Prognostic Significance of CD20 Expression in Adult Precursor B-Acute Lymphoblastic Leukemia (B-ALL)
H Jiang, A Jiang, S Samiee, W Xu, J Brandwein, H Chang. University of Toronto, Toronto, Canada
Background: Conflicting results surrounding prognostic significance of CD20 have been reported in pediatric ALL. Recent study indicated CD20 as an adverse prognostic factor in adult B-ALL when treated with hyper-CVAD protocols. To determine the prognostic impact of CD20 expression in adult B-ALL with newer treatment regimens, we studied a large cohort of patients at University Health Network.
Design: We retrospectively analyzed 208 patients with B-ALL diagnosed between 1987 and 2008. Of the 155 patients aged 18-59,115 were treated with a modified pediatric protocol (Dana Farber Protocol, DFP), the other 40 patients received a wide range of treatments, including hyper-CVAD and Protocol C. The 53 patients aged >60 were considered a separate treatment category because their induction regimens were frequently reduced in intensity and duration. The monoclonal anti-CD20 antibody rituximab was not incorporated into any of these protocols.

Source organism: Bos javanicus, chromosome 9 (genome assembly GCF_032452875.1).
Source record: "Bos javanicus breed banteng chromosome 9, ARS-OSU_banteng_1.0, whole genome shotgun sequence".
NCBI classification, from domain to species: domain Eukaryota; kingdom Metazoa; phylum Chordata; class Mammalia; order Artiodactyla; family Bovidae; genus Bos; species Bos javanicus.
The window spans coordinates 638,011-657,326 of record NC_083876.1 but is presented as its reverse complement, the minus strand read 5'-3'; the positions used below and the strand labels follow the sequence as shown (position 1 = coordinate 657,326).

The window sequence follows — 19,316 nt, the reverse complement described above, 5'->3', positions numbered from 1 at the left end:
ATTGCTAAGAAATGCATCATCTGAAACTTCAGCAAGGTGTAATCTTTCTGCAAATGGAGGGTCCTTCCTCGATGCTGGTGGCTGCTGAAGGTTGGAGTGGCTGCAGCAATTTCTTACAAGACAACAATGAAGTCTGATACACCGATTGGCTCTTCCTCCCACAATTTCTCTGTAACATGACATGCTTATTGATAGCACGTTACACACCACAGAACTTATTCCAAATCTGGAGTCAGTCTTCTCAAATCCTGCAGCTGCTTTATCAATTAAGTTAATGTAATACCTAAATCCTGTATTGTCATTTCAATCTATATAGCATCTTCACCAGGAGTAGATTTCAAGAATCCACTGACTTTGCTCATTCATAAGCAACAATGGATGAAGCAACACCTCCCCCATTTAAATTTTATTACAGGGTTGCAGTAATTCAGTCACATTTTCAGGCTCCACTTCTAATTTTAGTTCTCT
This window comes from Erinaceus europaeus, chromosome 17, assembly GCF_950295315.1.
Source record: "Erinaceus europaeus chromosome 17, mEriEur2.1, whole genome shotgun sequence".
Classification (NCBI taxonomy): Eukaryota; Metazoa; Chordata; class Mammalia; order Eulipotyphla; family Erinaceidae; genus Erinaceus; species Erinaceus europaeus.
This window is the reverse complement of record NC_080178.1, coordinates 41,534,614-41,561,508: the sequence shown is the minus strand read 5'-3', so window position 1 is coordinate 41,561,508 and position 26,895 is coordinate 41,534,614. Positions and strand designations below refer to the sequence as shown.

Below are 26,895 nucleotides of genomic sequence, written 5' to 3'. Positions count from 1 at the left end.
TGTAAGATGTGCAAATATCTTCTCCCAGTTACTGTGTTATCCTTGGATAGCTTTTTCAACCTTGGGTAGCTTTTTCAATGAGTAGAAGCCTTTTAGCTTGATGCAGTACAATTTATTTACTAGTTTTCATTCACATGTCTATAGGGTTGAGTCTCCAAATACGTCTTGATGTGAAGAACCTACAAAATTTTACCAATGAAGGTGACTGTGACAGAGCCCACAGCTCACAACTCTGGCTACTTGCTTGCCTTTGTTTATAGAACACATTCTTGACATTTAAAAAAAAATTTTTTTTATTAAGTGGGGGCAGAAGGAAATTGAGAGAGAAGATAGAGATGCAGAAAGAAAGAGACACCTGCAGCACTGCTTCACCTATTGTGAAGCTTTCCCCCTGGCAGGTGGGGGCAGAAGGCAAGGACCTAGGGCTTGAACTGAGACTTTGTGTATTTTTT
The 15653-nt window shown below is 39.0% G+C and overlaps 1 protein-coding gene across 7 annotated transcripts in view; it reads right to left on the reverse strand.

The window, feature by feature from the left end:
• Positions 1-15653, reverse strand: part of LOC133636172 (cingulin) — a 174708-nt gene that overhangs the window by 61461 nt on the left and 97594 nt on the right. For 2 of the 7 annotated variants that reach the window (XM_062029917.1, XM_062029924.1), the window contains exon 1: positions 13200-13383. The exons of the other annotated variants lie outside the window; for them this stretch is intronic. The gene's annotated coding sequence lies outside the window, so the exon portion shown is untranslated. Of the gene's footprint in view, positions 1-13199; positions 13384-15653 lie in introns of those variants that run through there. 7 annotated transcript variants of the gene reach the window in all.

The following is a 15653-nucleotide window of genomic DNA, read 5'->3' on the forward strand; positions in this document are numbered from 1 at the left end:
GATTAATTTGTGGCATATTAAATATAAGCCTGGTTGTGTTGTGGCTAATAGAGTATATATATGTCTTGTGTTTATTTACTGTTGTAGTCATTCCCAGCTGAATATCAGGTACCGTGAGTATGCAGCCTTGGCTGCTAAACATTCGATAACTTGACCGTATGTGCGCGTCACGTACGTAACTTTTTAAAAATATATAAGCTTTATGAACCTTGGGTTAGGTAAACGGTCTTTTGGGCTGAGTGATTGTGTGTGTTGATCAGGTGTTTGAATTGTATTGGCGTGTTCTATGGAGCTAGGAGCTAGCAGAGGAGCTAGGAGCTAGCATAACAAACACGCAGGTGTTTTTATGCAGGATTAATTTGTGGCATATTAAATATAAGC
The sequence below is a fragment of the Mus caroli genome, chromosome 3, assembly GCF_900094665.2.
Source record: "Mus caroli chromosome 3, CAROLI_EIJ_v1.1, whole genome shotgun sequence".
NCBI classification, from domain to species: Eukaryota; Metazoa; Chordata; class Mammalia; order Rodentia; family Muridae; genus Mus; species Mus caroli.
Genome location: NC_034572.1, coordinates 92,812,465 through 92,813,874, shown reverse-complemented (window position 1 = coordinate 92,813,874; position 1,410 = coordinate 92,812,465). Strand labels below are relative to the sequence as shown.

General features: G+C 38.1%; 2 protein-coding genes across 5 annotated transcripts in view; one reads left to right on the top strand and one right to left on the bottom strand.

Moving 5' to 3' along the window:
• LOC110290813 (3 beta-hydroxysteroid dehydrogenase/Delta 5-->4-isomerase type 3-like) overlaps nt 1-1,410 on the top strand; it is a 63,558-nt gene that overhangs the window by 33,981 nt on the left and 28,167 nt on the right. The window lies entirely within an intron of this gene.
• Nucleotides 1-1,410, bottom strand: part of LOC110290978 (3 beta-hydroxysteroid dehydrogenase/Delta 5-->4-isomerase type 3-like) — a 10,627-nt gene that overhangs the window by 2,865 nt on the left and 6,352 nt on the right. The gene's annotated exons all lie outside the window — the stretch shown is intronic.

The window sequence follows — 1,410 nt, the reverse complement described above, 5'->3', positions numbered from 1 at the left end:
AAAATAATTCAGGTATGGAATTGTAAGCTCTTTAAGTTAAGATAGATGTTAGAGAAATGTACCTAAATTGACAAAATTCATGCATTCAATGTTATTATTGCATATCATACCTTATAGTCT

Results: In our cohort, 93 patients (44.7%) had CD20 expression of at least 20%. CD20 positivity was associated with low platelet counts (p=0.001) but not with other clinical pathologic parameters such as age, gender, WBC count, CNS involvement, t(9;22) status, or other cytogenetic abnormalities. Patients with or without CD20 expression had a comparable 3-year overall survival (OS; 44% vs. 44%, p = 0.99), relapse-free survival (RFS; 50% vs. 42%, p = 0.33) or event free survival (EFS; 40% vs. 34%, p = 0.53). Multivariate analysis found age (>60), high leukocyte count (>30 billion/L), and t(9;22) were associated with an adverse EFS, whereas CD20 expression was associated with a better EFS (p=0.03). Among the 115 patients <60 years of age who were uniformly treated with newer protocols (DFP), multivariate analysis confirmed that t(9;22) and high leukocyte count were associated with shorter EFS, while there was a trend for CD20 expressing patients to have a longer EFS (p = 0.06).
Conclusions: Our data suggests that CD20 expression is not an adverse prognostic factor in adults with B-ALL, and may predict a better outcome when adjusting other risk factors. The discrepancy between our results and the recent report of adverse effect of CD20 expression in B-ALL may be due to the difference in therapeutic regimens. It remains to be determined whether modification of current regimens for adult B-ALL to incorporate CD20-targeted monoclonal therapy would result in a clinical benefit.
Tuesday, March 23, 2010 1:00 PM
Poster Session IV # 185, Tuesday Afternoon